conda activate tensorflow
Similarly, if you want to run a Jupyter Notebook session with TensorFlow and GPU support, run the following instead:
conda activate tensorflow-gpu
A browser window should automatically open up to the base Jupyter Notebook page. If not, copy the link that appears in the Anaconda Prompt and paste it into a new browser tab.
Testing GPU Support in TensorFlow
To see if we performed all of the installation steps properly to enable GPU support, we can run a simple test. In Jupyter, navigate to a folder where you wish to keep your project files and select New > Python 3.
In a new cell, enter the following code:
import tensorflow as tf
Run this cell with Cell > Run Cell, the Run button, or by pressing shift+enter. If you have GPU support enabled, both outputs should be True. If you just have CPU support, you will see False printed.
Linear Regression with Keras
Linear regression is the process of modeling a relationship between two or more sets of data. In our case, we’re going to create a simple, one-dimensional linear regression model to test TensorFlow and Keras.
We will generate some (mostly) random data and then fit a line to it using stochastic gradient descent (SGD). You don’t need to worry about the details of SGD--Keras will handle it for us!
You might remember that a line can be represented as y = a*x + b. In machine learning, we often use θ to represent the multipliers (also known as “weights”) for the input data (independent variable(s)), which are given by a and b in the original equation. Instead of using the variable y, we represent the model as the hypothesis function h(x) (just another name for the same equation in this case). We call it the “hypothesis function” because the output attempts to predict some unknown value based on a set of inputs (X).
We use an iterative process of gradient descent (or stochastic gradient descent) to update the unknown weights (θ0, θ1, θ2, etc.) for each data point (a given x and y point in this example). For each x, we calculate the mean square error (MSE) between the output of h(x) for a guessed set of θ weights and the “ground truth” output of y. SGD will give us a new set of θ weights, and we repeat the process. We continue to run this routine over and over again until the MSE is small enough for our liking.
See this article, if you’d like to learn more about linear regression and SGD.
Because Keras works mostly with neural networks, we can use a simple trick to make it work with linear regression. It comes down to understanding how a neural network is constructed. Most neural networks consist of layers of interconnected “nodes.”
What do we get if we create a neural network with just one node?
Each node in a neural network performs the following mathematical operations on its inputs:
h(x) = activation(∑(θi ∙ xi) + θ0)
It multiplies each input by its associated weight, sums up all those terms, and adds a bias (θ0) term. The output of that is then fed into an “activation” function, which is just a way to constrain the output of the node between a set of values. You’ll generally see activations functions be the sigmoid function or hyperbolic tangent (tanh) function, which re-maps an input real number to some value between 0 and 1 (sigmoid) or -1 and 1 (tanh).
Sometimes (rarely), you’ll see a linear activation function. In our case, we’ll use the linear activation function, which has the effect of multiplying the summation by 1. By doing this, we essentially have no activation function at all, so we just end up with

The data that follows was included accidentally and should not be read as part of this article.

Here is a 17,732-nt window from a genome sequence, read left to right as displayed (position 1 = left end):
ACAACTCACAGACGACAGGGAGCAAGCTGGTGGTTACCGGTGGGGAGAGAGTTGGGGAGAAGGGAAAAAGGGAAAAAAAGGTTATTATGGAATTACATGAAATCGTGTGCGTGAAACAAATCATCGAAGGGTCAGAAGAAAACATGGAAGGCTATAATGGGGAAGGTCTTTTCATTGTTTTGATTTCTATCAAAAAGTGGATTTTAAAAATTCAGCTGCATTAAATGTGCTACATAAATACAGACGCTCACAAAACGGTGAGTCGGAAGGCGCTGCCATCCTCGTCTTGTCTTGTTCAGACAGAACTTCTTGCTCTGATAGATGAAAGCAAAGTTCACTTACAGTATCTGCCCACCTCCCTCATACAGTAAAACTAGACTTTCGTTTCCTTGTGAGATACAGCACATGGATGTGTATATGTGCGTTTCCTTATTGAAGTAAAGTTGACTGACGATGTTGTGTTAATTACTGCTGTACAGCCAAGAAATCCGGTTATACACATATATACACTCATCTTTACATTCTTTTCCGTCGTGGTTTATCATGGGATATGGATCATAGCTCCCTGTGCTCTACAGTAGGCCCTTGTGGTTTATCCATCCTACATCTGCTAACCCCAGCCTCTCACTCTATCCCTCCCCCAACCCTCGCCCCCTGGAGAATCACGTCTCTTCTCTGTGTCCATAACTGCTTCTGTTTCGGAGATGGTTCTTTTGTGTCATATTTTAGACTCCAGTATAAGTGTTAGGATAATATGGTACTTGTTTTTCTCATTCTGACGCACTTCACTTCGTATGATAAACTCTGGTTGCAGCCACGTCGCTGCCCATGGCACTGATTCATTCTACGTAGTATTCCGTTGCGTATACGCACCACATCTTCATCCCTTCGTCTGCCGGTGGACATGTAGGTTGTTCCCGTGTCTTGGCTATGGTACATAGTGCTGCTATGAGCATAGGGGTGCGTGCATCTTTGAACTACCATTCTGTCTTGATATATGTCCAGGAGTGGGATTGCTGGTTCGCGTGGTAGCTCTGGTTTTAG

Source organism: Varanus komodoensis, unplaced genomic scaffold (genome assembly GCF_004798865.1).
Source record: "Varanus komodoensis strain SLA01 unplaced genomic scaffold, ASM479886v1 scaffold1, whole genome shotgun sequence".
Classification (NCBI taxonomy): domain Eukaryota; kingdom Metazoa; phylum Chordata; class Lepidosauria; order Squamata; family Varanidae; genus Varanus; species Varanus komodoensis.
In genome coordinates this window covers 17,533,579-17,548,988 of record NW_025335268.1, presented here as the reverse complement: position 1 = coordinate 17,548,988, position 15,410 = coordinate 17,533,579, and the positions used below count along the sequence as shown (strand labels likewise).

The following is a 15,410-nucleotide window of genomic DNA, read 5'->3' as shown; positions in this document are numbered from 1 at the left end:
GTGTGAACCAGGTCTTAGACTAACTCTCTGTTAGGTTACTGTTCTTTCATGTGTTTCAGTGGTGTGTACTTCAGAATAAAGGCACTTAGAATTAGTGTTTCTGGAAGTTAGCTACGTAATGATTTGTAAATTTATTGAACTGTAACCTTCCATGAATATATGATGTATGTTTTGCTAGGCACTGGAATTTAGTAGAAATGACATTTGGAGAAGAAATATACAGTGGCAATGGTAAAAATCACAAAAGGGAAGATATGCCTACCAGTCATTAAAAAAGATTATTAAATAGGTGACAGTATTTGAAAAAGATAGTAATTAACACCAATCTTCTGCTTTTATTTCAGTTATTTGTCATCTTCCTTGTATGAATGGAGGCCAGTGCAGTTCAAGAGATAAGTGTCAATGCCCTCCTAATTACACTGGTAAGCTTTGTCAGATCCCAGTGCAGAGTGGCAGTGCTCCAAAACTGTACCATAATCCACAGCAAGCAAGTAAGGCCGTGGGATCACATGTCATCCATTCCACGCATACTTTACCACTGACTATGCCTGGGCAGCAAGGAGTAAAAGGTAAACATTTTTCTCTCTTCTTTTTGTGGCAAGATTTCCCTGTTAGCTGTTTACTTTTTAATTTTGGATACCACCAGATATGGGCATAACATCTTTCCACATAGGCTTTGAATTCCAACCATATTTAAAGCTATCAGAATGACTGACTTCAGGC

h(x) = ∑(θi ∙ xi) + θ0
Because we only have 1 input term, we don’t have other θi or xi terms. As a result, we end up with:
h(x) = θ1 ∙ x1 + θ0
This equation looks just like our previous equation for a line! Therefore, we can use all of the built-in Keras functions for training neural networks to create a linear regression model! This might seem like a bit of a hack, but it’s a great way to get familiar with Keras.
Python Code for Training a Linear Regression Model with Keras
Create a new notebook for Python 3. We will need to install matplotlib for our environment. The easiest way to do this is to run the following line in a cell:
!pip install matplotlib
After that’s done, enter the following code into various cells and run them. You can divide them up as you see fit:
from tensorflow.keras import models, layers, optimizers
import numpy as np
# Create some fake data
x = np.linspace(1, 2, 200)
y = (x * 8) + (np.random.randn(x.shape) * 0.5)
# Examine data
# Plot the data
import matplotlib.pyplot as plt
plt.plot(x, y, 'k.')
# Build model
model = models.Sequential()
model.add(layers.Dense(1, input_dim=1, activation='linear'))
# Get initial, untrained weights
# Configure training process
model.compile(optimizer=optimizers.SGD(), loss='mse', metrics=['mse'])
# Train model
model.fit(x, y, batch_size=1, epochs=50, shuffle=False)
# Try predicting 1 value
# Plot fitted line versus actual data
y_pred = model.predict(x)
plt.plot(x, y, 'k.', x, y_pred, 'b')
# Get trained weights
You should see a graph of your data and the model being trained. Note that batch_size refers to the number of data points we use for each iteration of SGD. One “epoch” occurs when every piece of training data has been used once in the training process. Since we set epochs to 50, then we should see 50 passes of training over all the data.
After the model is done training, we can use it to make predictions. For example, if we want to predict the y value for x=1.1, we can use the function model.predict([1.1]). We should see an output from the model (note that your model might be slightly different, based on the random data generated for training).
We then use matplotlib to draw the line on top of the data to show how well we fit the model.
Finally, we print out the trained weights of the model with model.layers.get_weights(). In the example above, we can use those weights to manually calculate the y value from a given x=1.1. As you can see, it comes out to be close to the output of model.predict([1.1]).
We hope this helps you get started with Keras and TensorFlow! The installation steps can take some time, but once you get your environment set up, using Keras is a breeze. From here, you will need to start understanding when to employ different neural networks to solve different problems, but Keras can save you from having to write tons of code and solve complex equations that make up deep neural networks.